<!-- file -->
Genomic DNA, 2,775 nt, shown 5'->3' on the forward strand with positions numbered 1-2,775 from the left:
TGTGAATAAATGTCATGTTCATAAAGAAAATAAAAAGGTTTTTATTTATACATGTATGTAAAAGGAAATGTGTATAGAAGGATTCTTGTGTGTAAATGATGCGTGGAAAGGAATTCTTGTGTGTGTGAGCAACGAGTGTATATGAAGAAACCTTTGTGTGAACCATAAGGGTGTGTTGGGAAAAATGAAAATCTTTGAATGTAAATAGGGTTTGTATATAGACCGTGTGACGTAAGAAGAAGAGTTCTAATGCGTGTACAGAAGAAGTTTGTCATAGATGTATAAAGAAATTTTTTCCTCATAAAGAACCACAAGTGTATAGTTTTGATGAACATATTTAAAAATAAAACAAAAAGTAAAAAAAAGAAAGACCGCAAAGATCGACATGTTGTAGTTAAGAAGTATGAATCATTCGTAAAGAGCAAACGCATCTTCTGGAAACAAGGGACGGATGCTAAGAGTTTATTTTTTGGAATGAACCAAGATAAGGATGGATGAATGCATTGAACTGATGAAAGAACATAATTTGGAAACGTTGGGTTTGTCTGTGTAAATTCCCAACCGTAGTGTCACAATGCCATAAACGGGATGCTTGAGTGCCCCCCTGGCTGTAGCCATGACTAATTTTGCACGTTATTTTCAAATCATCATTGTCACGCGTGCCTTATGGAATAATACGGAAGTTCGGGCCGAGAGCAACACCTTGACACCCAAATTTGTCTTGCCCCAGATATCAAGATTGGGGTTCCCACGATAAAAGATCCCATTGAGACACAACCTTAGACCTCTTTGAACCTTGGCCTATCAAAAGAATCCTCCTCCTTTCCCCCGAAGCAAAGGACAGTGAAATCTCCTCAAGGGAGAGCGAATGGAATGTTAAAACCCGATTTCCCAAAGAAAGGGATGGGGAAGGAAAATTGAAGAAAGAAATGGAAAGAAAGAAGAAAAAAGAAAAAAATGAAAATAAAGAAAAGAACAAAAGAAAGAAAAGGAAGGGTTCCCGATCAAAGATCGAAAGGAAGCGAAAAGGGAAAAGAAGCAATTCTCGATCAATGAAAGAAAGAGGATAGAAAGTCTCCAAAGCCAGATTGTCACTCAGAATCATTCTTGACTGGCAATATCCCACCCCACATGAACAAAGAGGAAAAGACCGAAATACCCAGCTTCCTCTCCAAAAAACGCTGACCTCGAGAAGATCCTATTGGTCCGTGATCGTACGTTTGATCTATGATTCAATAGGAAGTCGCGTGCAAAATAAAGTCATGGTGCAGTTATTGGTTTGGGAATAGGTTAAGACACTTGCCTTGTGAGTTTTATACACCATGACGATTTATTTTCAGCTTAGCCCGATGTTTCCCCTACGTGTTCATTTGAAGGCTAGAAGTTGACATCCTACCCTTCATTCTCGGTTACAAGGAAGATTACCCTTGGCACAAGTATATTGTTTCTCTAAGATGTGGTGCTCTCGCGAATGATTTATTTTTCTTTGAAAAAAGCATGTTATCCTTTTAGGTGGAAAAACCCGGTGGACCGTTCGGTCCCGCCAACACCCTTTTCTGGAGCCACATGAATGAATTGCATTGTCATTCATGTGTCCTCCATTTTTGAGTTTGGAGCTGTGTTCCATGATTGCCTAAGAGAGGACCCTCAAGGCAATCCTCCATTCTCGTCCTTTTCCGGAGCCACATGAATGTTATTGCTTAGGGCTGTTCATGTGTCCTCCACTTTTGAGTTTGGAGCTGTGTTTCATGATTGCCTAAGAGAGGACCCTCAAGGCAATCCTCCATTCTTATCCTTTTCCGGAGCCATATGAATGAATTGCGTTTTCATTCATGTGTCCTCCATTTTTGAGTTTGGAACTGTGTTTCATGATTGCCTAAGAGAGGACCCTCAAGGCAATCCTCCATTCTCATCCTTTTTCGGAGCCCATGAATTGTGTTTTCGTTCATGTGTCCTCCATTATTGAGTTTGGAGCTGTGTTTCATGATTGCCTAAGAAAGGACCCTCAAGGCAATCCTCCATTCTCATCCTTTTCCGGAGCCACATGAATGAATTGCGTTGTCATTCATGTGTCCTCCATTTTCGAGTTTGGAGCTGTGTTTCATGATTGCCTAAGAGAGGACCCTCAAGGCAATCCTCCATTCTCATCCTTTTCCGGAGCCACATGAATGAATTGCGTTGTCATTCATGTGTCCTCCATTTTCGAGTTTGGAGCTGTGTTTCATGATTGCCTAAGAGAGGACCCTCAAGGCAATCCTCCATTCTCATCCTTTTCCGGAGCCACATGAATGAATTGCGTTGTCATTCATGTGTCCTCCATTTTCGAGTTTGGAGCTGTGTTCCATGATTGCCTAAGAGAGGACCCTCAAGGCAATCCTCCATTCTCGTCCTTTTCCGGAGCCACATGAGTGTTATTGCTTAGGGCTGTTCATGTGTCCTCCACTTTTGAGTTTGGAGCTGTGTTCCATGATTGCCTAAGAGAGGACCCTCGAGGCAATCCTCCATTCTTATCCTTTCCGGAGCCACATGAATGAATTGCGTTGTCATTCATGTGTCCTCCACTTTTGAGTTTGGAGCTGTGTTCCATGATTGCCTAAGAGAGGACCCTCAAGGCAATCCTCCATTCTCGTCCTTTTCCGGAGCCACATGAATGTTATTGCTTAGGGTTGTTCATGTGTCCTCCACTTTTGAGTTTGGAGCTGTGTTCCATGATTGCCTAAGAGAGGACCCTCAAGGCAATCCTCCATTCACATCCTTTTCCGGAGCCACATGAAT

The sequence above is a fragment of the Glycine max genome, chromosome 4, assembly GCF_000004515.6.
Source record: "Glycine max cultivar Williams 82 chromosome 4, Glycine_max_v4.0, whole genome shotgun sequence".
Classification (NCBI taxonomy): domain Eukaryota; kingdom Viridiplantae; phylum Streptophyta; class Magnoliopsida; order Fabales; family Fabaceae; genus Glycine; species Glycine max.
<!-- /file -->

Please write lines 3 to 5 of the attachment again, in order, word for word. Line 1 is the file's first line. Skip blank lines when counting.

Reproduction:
The sequence above is a fragment of the Glycine max genome, chromosome 4, assembly GCF_000004515.6.
Source record: "Glycine max cultivar Williams 82 chromosome 4, Glycine_max_v4.0, whole genome shotgun sequence".
Classification (NCBI taxonomy): domain Eukaryota; kingdom Viridiplantae; phylum Streptophyta; class Magnoliopsida; order Fabales; family Fabaceae; genus Glycine; species Glycine max.